United Tribes NewsNever To Late
April 8 2014
Student Senate president circled-back for education
BISMARCK (UTN) – Gene Ramon Declay is president of the United Tribes Student Senate and a leader with experience.
He is White Mountain Apache/Akimel O’Odham (Pima) from the White Mountain Apache Reservation in East Central, AZ.
Being that he is a college student now, education is his top priority. He’s studying Media Arts in UTTC’s Art/Art Marketing program.
As a veteran, Gene Declay carried the Staff in the UTTC Color Guard. He likes the way veterans are supported here but says more could always be done.
At age 43, his presence runs counter to the trend of a declining average age in tribal college students. Nevertheless, his abundance of life experience makes him the kind of person who relates across the spectrum of those attending tribal college.
Declay would be the first to tell you that he has overcome many hardships and obstacles in life to be in this position today. He’s a veteran, having spent two years in the light infantry of the U.S. Army.
Marian and Gene Declay
He’s a family man who loves his family very much. His wife of 10 years, Marian, is a student in UTTC’s Bachelors Degree program in Small Business Management. Both speak fluent Apache and are teaching their children. He believes language preservation is so important that he’s working on a digital teaching application to help preserve the Apache language.
He has the outlook of an activist who tries to help Native People in whatever way he can.
And then there’s this: Gene Declay’s life is filled with music. He’s known in music circles as “GENO,” a musician, lyricist, performer and producer of hip-hop music and music videos.
He says the name GENO is an acronym for Get Every Native Organized. And God Empowers and Never Oppresses.
With hardly any education or background, he and his wife created their own independent record label: Native Organizations Entertainment. From humble beginnings, he says, “it was just persistence and learning as we go.”
Before arriving at UTTC in 2012, they had produced and collaborated on over a dozen albums, attracting a small following of fans. His fourth solo rap/hip-hop album, “Unda Dogg Unda Godd,” was released in December. A music video of the title received the “Best Sound Editing” award in last year’s AIHEC competition and was shown at the 2013 Dakota Digital Film Festival.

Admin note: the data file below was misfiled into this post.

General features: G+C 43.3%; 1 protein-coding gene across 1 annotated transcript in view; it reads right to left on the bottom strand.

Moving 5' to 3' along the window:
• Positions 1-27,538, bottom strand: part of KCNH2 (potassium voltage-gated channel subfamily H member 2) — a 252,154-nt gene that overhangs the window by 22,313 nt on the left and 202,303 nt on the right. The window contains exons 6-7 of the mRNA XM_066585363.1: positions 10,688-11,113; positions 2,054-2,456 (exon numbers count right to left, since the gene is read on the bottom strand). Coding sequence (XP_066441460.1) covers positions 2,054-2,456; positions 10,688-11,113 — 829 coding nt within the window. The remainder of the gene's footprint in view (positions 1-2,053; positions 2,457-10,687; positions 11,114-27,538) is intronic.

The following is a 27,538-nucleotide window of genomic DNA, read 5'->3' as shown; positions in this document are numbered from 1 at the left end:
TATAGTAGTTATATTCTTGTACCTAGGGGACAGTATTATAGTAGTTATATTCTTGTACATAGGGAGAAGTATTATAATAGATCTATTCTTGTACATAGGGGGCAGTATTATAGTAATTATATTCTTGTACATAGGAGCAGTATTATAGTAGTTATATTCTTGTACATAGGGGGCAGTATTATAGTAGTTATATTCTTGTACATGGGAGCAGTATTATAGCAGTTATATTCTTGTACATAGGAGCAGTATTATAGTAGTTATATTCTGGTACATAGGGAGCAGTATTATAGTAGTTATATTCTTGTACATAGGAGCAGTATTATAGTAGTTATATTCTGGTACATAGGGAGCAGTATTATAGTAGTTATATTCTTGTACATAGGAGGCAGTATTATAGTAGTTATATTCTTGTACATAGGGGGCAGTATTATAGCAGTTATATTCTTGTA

With faith in the Creator and 12 years of sobriety behind him, he’s a man for all seasons – a person with ideas and something to say.
If there was anything missing, it was schooling. He had the experience in life and business but was short on formal education.
GETTING TO UTTC
“When people find out I’m from Arizona they want to know how we ended up in North Dakota,” he said.
He told the story at a UTTC scholarship event last year.
“Being I’m from Arizona, I’m usually darker than this,” he apologized with a comedic pause and a grin to the chuckling audience. “Two winters here and this is the lightest I’ve ever been.”
He and his wife began talking about expanding their music business four years ago. Both had good jobs with a large company in Phoenix when their weekend music business began producing more income than both made during the week.
They thought about California and New York.
“Honestly, North Dakota never crossed my mind. I apologize for saying that but I didn’t think I would ever move here,” he said, adding that we don’t always know what the Creator has in store for us.
It took a nudge from Marian to give him faith they would do well on their own.
“I really love my wife, she’s my best friend, always encouraging me,” he said. “And she said, ‘if I resign right now, would you?’ I said ‘sure.’ And so she did, she resigned.”
Declay says time soon proved it was the right decision. It felt good to be a Native American man with his own small business. “It felt good to get that respect from people throughout Indian Country.”